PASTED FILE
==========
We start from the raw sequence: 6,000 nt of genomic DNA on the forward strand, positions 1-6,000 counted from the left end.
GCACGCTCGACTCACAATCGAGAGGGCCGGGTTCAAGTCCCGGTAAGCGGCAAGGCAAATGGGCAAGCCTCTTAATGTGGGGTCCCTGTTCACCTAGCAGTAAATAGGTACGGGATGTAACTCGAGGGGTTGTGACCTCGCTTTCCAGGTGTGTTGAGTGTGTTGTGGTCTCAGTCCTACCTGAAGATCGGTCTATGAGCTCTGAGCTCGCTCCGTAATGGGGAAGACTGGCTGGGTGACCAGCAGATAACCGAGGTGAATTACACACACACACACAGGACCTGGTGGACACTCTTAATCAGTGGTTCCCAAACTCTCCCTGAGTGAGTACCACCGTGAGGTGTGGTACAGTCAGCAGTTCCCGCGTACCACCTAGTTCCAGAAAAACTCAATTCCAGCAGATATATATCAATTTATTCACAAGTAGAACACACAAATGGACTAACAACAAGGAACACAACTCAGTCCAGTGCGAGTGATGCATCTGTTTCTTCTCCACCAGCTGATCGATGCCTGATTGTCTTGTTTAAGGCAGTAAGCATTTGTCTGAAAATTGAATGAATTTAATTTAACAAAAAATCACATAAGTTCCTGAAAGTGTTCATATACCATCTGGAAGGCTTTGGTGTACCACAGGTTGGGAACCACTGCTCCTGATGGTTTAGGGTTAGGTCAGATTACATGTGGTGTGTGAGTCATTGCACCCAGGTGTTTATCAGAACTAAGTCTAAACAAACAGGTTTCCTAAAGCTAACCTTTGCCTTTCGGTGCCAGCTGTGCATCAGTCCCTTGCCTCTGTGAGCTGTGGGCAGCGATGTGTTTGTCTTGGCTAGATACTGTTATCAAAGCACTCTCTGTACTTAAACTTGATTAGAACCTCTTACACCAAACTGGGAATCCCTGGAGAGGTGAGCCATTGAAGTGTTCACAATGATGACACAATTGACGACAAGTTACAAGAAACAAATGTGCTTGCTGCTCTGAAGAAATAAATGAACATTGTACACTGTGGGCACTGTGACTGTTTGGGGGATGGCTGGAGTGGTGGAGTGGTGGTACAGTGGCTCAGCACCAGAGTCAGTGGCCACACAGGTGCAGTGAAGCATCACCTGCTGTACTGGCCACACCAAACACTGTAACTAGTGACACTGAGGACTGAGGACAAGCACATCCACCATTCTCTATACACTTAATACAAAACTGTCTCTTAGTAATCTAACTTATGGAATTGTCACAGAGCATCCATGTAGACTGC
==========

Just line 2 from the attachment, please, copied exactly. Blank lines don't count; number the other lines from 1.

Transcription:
GCACGCTCGACTCACAATCGAGAGGGCCGGGTTCAAGTCCCGGTAAGCGGCAAGGCAAATGGGCAAGCCTCTTAATGTGGGGTCCCTGTTCACCTAGCAGTAAATAGGTACGGGATGTAACTCGAGGGGTTGTGACCTCGCTTTCCAGGTGTGTTGAGTGTGTTGTGGTCTCAGTCCTACCTGAAGATCGGTCTATGAGCTCTGAGCTCGCTCCGTAATGGGGAAGACTGGCTGGGTGACCAGCAGATAACCGAGGTGAATTACACACACACACACAGGACCTGGTGGACACTCTTAATCAGTGGTTCCCAAACTCTCCCTGAGTGAGTACCACCGTGAGGTGTGGTACAGTCAGCAGTTCCCGCGTACCACCTAGTTCCAGAAAAACTCAATTCCAGCAGATATATATCAATTTATTCACAAGTAGAACACACAAATGGACTAACAACAAGGAACACAACTCAGTCCAGTGCGAGTGATGCATCTGTTTCTTCTCCACCAGCTGATCGATGCCTGATTGTCTTGTTTAAGGCAGTAAGCATTTGTCTGAAAATTGAATGAATTTAATTTAACAAAAAATCACATAAGTTCCTGAAAGTGTTCATATACCATCTGGAAGGCTTTGGTGTACCACAGGTTGGGAACCACTGCTCCTGATGGTTTAGGGTTAGGTCAGATTACATGTGGTGTGTGAGTCATTGCACCCAGGTGTTTATCAGAACTAAGTCTAAACAAACAGGTTTCCTAAAGCTAACCTTTGCCTTTCGGTGCCAGCTGTGCATCAGTCCCTTGCCTCTGTGAGCTGTGGGCAGCGATGTGTTTGTCTTGGCTAGATACTGTTATCAAAGCACTCTCTGTACTTAAACTTGATTAGAACCTCTTACACCAAACTGGGAATCCCTGGAGAGGTGAGCCATTGAAGTGTTCACAATGATGACACAATTGACGACAAGTTACAAGAAACAAATGTGCTTGCTGCTCTGAAGAAATAAATGAACATTGTACACTGTGGGCACTGTGACTGTTTGGGGGATGGCTGGAGTGGTGGAGTGGTGGTACAGTGGCTCAGCACCAGAGTCAGTGGCCACACAGGTGCAGTGAAGCATCACCTGCTGTACTGGCCACACCAAACACTGTAACTAGTGACACTGAGGACTGAGGACAAGCACATCCACCATTCTCTATACACTTAATACAAAACTGTCTCTTAGTAATCTAACTTATGGAATTGTCACAGAGCATCCATGTAGACTGC